We have already tried to give a sketch of the early organization of the church in Alexandria as it was seen in later legend. If these legends have any truth in them, the bishop had a position which resembled that of the patriarch; his sanhedrin of elders or bishops formed a close corporation; no deacon could aspire to the episcopate, as at Rome; the congregation or congregations can have had little power. But actually we must confess that we lack the materials to construct a reliable picture. |44 We have a list of bishops, however, with the number of years they held office, which is preserved in the pages of Eusebius. If we start in the year 62, a number obtained by working backwards from 190, the approximate date of the accession of Demetrius, we find that it works out like this: Annianus (or Hananiah) 62, Avilius 84, Cerdon 98, Primus 109, Justus 119, Eumenes 130, Marcus 143, Celadion 153, Agrippinus 167, Julian 178, and Demetrius 190. Demetrius is the first bishop about whom we have any real information. Annianus occurs in legend. The rest are mere names.
We shall return in our next chapter to the subject of the Alexandrian church. No doubt all the varieties, both Jewish and Gentile, were to be found there, and all the books were assiduously studied. Old Gospels were copied and new Gospels were written. Scholars and mystics wrote commentaries and evolved new theologies. Florinus, who had listened to Polycarp talking about John in Smyrna, may have bought a copy of Matthew or John at a bookstall. He may have met Valentinus, who studied the Johannine Gospel, and combined the wisdom of Jesus and the intellectualism of Paul in a wonderland of spiritualized mythology; a form of thinking to which Florinus himself ultimately succumbed. Basilides, the Alexandrian counterpart of the Antiochene Satornil, was fashioning a new philosophy out of the old gospel material with the help of Iranian gnosis. The Platonist Carpocrates was making strange use of Matthew. The reign of Hadrian was the flowering time of the heresies, it has been said.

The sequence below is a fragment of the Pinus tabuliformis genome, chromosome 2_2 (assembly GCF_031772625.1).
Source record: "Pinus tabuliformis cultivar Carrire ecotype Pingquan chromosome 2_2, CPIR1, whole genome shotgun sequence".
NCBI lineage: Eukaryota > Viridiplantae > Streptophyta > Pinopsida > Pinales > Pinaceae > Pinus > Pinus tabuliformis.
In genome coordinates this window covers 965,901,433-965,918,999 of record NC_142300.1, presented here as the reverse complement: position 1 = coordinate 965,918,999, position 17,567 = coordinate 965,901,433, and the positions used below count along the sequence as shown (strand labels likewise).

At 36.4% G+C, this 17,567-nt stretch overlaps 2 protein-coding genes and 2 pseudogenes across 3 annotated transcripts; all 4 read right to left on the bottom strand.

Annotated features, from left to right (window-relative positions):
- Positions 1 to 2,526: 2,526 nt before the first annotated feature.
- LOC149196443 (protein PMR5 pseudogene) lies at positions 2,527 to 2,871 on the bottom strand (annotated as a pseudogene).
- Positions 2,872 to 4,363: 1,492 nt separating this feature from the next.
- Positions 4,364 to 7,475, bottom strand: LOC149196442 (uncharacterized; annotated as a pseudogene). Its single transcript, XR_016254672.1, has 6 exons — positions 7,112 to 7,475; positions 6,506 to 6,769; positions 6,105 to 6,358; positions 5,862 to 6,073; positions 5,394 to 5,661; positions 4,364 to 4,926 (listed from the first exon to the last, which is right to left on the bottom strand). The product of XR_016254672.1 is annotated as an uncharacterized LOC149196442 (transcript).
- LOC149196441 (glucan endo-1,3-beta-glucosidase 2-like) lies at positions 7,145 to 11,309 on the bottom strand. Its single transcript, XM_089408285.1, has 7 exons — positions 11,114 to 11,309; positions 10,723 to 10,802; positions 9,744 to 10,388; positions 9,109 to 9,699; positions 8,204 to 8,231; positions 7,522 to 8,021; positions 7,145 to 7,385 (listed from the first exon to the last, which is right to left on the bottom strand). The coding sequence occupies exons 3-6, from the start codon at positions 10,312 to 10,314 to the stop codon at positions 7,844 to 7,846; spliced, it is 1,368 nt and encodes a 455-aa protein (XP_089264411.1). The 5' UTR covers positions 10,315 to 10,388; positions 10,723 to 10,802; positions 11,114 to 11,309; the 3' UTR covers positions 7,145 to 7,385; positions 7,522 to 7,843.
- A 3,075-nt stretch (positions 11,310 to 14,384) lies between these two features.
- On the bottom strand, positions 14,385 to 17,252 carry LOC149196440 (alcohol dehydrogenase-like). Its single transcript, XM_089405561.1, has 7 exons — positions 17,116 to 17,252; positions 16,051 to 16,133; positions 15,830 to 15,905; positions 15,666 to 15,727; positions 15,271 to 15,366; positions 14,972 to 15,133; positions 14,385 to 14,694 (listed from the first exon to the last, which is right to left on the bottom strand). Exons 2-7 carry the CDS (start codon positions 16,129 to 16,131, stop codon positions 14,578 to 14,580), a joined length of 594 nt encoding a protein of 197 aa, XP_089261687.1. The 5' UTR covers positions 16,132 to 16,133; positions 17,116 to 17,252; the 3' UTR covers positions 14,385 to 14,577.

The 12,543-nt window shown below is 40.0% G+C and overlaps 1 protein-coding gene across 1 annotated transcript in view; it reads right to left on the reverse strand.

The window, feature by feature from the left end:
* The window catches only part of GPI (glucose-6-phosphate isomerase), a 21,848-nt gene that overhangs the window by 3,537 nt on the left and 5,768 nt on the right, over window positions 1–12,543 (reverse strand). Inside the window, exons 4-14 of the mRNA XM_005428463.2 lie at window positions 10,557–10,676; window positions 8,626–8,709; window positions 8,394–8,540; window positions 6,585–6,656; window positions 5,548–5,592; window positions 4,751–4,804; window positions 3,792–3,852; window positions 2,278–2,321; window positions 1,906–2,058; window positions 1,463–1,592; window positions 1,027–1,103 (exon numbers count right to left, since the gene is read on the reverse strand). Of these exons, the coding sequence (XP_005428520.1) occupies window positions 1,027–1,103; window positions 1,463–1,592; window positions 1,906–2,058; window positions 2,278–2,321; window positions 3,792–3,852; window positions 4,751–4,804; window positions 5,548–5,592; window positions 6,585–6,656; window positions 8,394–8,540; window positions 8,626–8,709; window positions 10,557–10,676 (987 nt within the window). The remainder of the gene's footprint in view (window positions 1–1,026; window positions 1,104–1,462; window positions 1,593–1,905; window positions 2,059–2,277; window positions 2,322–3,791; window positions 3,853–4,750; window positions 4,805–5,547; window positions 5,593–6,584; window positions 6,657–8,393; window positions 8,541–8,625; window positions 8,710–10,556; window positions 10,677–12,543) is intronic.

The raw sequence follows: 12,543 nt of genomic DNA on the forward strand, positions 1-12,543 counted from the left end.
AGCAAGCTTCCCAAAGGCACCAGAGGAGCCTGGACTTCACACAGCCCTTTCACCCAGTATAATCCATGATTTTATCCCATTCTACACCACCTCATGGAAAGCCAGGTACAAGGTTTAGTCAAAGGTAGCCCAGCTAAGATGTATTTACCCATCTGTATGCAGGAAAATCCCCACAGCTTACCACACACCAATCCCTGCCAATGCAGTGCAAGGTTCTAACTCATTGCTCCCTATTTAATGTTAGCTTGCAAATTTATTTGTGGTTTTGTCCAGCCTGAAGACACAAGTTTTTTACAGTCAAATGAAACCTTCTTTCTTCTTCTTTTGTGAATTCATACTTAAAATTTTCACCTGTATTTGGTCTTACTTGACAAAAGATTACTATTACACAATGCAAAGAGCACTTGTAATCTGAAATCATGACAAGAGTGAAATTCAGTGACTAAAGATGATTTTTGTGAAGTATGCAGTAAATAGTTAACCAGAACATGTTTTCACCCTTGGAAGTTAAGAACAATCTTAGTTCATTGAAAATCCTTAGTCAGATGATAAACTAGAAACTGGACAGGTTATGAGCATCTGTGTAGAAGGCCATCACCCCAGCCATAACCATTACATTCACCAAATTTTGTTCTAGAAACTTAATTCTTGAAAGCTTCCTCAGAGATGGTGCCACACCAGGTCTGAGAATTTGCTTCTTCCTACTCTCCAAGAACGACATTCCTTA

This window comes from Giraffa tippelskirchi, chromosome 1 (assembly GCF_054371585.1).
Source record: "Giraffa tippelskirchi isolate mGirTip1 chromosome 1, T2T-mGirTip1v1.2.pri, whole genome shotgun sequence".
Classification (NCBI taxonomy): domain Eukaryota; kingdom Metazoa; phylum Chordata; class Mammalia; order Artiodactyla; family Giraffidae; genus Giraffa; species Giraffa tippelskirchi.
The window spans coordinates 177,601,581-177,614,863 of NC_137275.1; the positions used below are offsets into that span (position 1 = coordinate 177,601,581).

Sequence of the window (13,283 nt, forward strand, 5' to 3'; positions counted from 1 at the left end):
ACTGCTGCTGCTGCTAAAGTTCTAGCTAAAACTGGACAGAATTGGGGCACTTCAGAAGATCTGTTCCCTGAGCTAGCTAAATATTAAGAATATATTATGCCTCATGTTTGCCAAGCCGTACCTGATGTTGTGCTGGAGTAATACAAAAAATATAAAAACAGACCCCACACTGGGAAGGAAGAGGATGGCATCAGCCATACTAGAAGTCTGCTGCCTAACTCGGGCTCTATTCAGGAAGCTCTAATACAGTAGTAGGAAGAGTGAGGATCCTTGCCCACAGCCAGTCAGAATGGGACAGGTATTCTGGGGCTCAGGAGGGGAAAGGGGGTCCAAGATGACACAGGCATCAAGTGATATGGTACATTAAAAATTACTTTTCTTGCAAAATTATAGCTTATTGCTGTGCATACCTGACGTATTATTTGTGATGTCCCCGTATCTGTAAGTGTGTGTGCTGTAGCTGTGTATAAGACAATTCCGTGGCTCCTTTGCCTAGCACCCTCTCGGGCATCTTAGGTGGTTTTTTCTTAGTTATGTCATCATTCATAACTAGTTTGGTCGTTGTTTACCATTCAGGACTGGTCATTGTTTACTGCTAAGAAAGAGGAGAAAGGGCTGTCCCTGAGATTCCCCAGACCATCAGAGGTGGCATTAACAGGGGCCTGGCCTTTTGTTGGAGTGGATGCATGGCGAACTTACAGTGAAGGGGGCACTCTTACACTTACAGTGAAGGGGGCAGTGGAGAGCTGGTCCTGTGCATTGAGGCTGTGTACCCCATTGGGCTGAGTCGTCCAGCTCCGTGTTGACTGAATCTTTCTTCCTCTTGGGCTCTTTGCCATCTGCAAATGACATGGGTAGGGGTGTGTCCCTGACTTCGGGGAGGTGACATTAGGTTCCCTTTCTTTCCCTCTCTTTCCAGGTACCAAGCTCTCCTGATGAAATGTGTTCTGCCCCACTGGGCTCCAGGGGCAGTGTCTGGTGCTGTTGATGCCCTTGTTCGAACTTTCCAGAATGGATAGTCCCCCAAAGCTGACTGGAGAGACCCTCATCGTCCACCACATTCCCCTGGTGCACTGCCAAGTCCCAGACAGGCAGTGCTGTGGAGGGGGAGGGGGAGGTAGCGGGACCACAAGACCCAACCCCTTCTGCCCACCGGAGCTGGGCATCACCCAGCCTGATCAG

The fact is that the figure of Jesus as saviour in the Pauline epistles, and the stories of his wonderful life and wise teachings as given in the Gospel according to Matthew, had come to the notice of the intellectuals. Among the courtiers of Hadrian was a certain Phlegon, a royal slave like Antinous (and very probably Florinus too), to whom he subsequently gave his freedom. Phlegon was an intellectual who wrote a number of books on history and antiquities and the wonders of the world. In one of these books he gave some account of the darkening of the sun and of the earthquake which are said to have occurred at the crucifixion. The Matthaean Gospel had come to his notice as a document which deserved serious consideration. It cannot, or course, be stated that he was with Hadrian in Palestine and Egypt at this time; but the fact shows that the interest in Christianity at the court of Hadrian was not confined to Florinus.
In the year 132 war broke out in Palestine, and the Jews made their last desperate attempt to regain their independence. It is pathetic to reflect how seldom, and for what brief periods, the Jews have succeeded in establishing an independent state in Jerusalem. It is a tragic history, and no episode in it is more tragic than the misguided effort in 132-5 to save the site of the holy city from desecration by the infidel and to realize the messianic dream. It was a heroic, fanatical, and hopeless effort. They had no allies, so far as we can see, and they were not supported by risings of Jews elsewhere. Yet the war dragged on for three or four years, and it cost the Romans much blood and treasure to bring it to a successful issue. No great historian, like Josephus, arose to chronicle its turns of fortune. It is a confused tale, illuminated by a few references in the historians of later times, and dimly recorded in the traditions preserved in the Talmud. The meagreness of our information blinds us to its importance.
It began, we may suppose, with fanatical guerilla fighting; and the Jews met with dramatic successes in its first phases. Bar Cochba took Jerusalem and seems to have reigned there for something like two years; for coins turn up which are marked with the names of 'Symeon the'Prince' and 'Eleazar the Priest', and such inscriptions as 'The First Year of Freedom' and 'The Second Year of Freedom'. Two of Bar Cochba's letters have been discovered among the 'Dead Sea Scrolls', which confirm the name Simon or Symeon son of Cosebah. The coins confirm the title of nasi or prince. No doubt he was waiting for God to grant complete victory before he took the title of king.
Hadrian had returned to Rome in 132, and he entrusted the conduct of the war to his prefect Tineius Rufus. The Mishnah confounds this man with Terentius Rufus, who was the Roman commander at the end of the first war under Titus; it calls him Tyrannus Rufus or Turnus Rufus the Wicked. Despite all the Roman efforts the Jews maintained their hold on the holy city and other strong points in the country, and Hadrian had to bring his best general, Julius Severus, from Britain, with strong reinforcements. In the summer of 134 he visited the country himself. Had the empire been engaged in civil strife, or in serious external war, Akiba and Bar Cochba might have been successful for a time in establishing their free Jewish state; for this has only ever been |46 done when the weakness or dissensions of the greater powers could be turned to advantage. It was not so to happen in this case.